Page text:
85. Bagli, Charles V. (August 2, 2000). "Toys 'R' Us to Build the Biggest Store in Times Sq". The New York Times. Retrieved March 19, 2018.
  86. Wattles, Jackie. "Toys 'R' Us to open a Times Square pop up shop for the holidays". CNNMoney. Retrieved December 26, 2017.
  87. "Toys for Tots celebrates 10th anniversary with Toys"R"Us - Good News Planet TV". Good News Planet TV. November 14, 2013. Retrieved November 21, 2017.
  88. "Shaquille O'Neal, Toys "R" Us #PlayItForward for Toys for Tots" . Retrieved November 21, 2017.
  89. "Marine Toys for Tots Foundation". www.toysfortots.org. Retrieved November 21, 2017.
  90. Lockwood, Lisa (August 15, 2016). "K.I.D.S./Fashion Delivers Selects Honorees for Annual Gala". WWD. Retrieved December 5, 2017.
  91. "US: Toys R Us supports K.I.D.S/Fashion Delivers with $100 million donation". ToyNews. Retrieved January 23, 2018.
  92. "Toys". Save the Children. Retrieved November 28, 2017.
  93. "Toys"R"Us Children's Fund and Company Make Generous Donations to Give Kids The World". Give Kids The World Village. Retrieved November 28, 2017.
  94. "Join Toys "R" Us and Babies "R" Us in supporting St. Jude" . Retrieved December 14, 2017.
  95. Lombardi, Candace (May 11, 2011). "Toys 'R' Us building massive rooftop solar project". CNET . Retrieved December 1, 2012.
  96. d'Innocenzio, Anne (Associated Press) (December 16, 2007). "Toys R Us CEO vows to push toy safety amid slew of recalls". The Post and Courier . Retrieved December 1, 2012.
  97. "Safety". toysrus.com. Archived from the original on February 19, 2013. Retrieved December 1, 2012.
  98. Kavilanz, Parija B. (September 12, 2007). "Mattel CEO contrite before Senate". CNN . Retrieved December 1, 2012.
  99. "Toys 'R' Us, Wal-Mart boosting safety standards". MSNBC (Associated Press). February 15, 2008. Retrieved December 1, 2012.
  100. "About Us – Toys"R"Us, Inc". toysrusinc.com.
  101. "About Us | Toys R Us". Toys R Us (UK). Retrieved June 15, 2018.
  102. "Toys"R"Us, Inc. Expands Presence in Europe with Market Entry into Poland". Business Wire. October 26, 2011. Retrieved March 15, 2018.
  103. "Toys R Us". Alfuttaim.com. Retrieved July 14, 2018.
  104. Kane, Hadar (September 20, 1017). "Toys 'R' Us Israel Unaffected by U.S. Firm's Bankruptcy". Haaretz. Retrieved July 12, 2018.
  105. Vallie, Zeenat (March 15, 2018). "We are still in business - Toys R Us South Africa". Business Report. Retrieved July 14, 2018.
  106. 1 2 3 4 TOYS"R"US, INC. ANNOUNCES COMBINATION OF ITS JAPAN AND ASIA LTD BUSINESSES TO GROW AND STRENGTHEN THE BRAND THROUGHOUT ASIA at the Wayback Machine (archived March 17, 2018)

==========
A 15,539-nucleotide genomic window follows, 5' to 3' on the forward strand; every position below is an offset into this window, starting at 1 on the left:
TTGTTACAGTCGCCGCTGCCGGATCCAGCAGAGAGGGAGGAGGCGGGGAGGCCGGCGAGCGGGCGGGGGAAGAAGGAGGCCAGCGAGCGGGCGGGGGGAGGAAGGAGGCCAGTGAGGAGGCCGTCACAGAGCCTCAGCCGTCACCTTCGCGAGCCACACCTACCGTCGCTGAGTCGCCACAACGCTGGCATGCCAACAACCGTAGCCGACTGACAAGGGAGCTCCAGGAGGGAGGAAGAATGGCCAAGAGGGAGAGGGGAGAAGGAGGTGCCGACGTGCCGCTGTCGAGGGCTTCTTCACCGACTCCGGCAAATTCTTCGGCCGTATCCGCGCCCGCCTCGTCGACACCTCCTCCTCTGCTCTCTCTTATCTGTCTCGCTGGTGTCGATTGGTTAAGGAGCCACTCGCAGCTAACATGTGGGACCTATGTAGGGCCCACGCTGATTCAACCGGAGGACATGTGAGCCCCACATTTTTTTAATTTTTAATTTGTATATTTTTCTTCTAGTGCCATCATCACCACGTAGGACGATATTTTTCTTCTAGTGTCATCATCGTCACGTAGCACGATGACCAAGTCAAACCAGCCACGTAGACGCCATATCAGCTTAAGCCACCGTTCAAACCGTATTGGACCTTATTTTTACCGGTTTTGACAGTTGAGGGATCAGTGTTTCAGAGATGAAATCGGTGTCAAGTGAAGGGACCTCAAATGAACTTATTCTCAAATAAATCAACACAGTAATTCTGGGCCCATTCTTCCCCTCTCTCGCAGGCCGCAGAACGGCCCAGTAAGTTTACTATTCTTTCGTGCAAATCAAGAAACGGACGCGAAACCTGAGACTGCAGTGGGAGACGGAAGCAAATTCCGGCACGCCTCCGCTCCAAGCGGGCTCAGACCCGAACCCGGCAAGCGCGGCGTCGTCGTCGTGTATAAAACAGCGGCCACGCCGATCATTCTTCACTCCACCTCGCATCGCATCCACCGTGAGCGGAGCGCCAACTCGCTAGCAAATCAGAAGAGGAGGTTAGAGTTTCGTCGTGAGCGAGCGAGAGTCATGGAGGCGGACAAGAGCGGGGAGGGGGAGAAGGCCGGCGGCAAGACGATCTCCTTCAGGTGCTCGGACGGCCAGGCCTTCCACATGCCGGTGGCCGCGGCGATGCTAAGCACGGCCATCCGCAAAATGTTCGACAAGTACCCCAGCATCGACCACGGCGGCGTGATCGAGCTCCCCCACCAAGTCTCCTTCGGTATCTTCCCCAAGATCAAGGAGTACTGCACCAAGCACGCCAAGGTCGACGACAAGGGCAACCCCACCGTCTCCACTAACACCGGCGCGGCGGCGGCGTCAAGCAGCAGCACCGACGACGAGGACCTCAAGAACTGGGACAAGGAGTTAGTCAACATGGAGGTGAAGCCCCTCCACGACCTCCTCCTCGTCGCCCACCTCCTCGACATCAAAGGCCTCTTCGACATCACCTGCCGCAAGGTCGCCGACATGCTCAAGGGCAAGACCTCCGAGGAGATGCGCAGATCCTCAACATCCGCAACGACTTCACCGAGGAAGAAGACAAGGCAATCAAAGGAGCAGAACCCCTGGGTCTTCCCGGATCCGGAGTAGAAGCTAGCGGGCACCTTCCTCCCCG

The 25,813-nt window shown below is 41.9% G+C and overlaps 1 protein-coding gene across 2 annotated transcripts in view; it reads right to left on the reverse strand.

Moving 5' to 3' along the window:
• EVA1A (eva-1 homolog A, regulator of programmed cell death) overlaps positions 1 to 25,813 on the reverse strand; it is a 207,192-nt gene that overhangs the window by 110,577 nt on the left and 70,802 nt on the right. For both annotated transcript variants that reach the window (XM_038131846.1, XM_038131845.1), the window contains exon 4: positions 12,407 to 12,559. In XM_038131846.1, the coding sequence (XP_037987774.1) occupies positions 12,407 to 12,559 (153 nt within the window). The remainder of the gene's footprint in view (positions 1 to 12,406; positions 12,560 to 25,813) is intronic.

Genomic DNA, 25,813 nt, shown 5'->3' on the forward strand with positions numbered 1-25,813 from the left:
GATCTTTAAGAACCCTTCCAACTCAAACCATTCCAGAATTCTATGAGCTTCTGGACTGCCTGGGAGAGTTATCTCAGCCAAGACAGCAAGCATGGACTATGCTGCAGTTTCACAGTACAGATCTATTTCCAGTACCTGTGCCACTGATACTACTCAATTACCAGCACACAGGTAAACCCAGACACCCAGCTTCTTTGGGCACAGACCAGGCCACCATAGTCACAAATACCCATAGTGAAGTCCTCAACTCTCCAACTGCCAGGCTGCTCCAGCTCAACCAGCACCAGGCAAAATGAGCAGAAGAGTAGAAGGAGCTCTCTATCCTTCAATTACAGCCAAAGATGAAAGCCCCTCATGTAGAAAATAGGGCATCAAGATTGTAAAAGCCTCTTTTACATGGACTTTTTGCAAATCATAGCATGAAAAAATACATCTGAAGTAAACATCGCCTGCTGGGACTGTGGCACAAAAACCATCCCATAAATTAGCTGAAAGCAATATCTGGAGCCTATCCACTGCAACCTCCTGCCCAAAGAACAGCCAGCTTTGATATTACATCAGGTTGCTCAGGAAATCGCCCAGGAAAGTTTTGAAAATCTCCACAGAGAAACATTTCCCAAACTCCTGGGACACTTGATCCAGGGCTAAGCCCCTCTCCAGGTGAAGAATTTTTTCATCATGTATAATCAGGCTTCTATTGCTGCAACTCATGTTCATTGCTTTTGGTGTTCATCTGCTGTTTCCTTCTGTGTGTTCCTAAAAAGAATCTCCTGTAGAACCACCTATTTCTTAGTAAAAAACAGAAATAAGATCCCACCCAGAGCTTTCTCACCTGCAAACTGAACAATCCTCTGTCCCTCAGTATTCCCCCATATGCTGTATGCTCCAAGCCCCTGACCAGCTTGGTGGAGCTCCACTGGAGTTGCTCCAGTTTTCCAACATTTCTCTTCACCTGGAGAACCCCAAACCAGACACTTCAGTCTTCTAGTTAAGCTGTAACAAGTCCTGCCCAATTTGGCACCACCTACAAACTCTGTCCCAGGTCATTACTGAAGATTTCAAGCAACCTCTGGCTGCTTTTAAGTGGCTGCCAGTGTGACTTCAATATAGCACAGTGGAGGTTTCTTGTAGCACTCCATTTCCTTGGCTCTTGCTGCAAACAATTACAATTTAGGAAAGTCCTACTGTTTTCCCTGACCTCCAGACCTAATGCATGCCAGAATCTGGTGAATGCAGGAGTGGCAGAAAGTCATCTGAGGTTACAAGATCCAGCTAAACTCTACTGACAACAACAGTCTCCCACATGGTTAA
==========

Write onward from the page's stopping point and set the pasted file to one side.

107. Yoshihara, Nancy (September 27, 1989). "Toys R Us to Team With McDonald's in Japan". Los Angeles Times. Retrieved March 15, 2018.
  108. "McDonald's sales hit record high". The Japan Times. February 5, 2009. Retrieved March 15, 2018.
  109. 1 2 "Toys "R" Us to take control of Japan operations". Reuters. May 13, 2008. Retrieved March 15, 2018.
  110. Butler, Sarah (March 14, 2018). "Toys R Us to shut all UK stores, resulting in 3,000 job losses". the Guardian. Retrieved June 14, 2018.
  111. Goldman, David. "Toys 'R' Us to close all of its UK stores". CNNMoney. Retrieved June 14, 2018.
  112. McNaulty, Anton (April 24, 2018). "Smyths Toys to double in size with Toys R Us European buyout". The Mayo News. Retrieved July 12, 2018.
  113. "Toys R Us to close all US stores". BBC News. March 15, 2018. Retrieved July 23, 2018.
  114. "Toys 'R' Us pulls out of Holland". Dutch News. March 2, 2009. Retrieved July 14, 2018.
  115. https://www.capital.fr/entreprises-marches/les-magasins-toysr-us-disparaissent-au-profit-de-lenseigne-picwictoys-1345097
  116. "Despite international rumours, TOYS"R"US in the Nordics is not threatened by bankruptcy". Top Toy. Retrieved July 23, 2018.
  117. "Top-Toy Declares Bankruptcy: Nordic Chain of Stores Includes BR Toys and Toys R Us - Transformers News - TFW2005". Transformer World 2005 - TFW2005.COM. December 30, 2018. Retrieved July 9, 2019.
  118. Reyes, Anthony (June 29, 2018). "No need to grow up, you can still be a "Toys 'R' Us Kid" in Canada". WKBW. Retrieved July 12, 2018.
  119. "Tru Kids Brands Partners with Hobby Warehouse for Australian Toys "R" Us Relaunch • The Toy Book". The Toy Book. June 5, 2019. Retrieved July 9, 2019.
  120. "Seef Mall | Seef District | Bahrain | Bahrain's Only Family Mall". www.seefmall.com.bh. Retrieved July 17, 2019.
  121. "Toys'R'Us Brunei 🇧🇳 (@toysrus_brunei) • Instagram photos and videos". www.instagram.com. Retrieved July 17, 2019.
  122. "Find A Store". www.toysrus.com.cn. Retrieved July 17, 2019.
  123. "Toys"R"Us India". India’s first ever Toy Olympics is here. Retrieved July 17, 2019.
  124. "טויס אר אס סניפים ברחבי הארץ". Toys R Us (in Hebrew). Retrieved July 17, 2019.
  125. "おもちゃ通販のトイザらス オンラインストア". www.toysrus.co.jp. Retrieved July 17, 2019.
  126. "Toys R Us Branches in Kuwait :". Rinnoo.net Website. Retrieved July 17, 2019.
  127. "toysrus.my". www.toysrus.my. Retrieved July 17, 2019.
  128. "Store Locations". www.toysrus.com.ph. Retrieved July 17, 2019.
  129. "toys r us qatar - Google Search". www.google.co.uk. Retrieved July 17, 2019.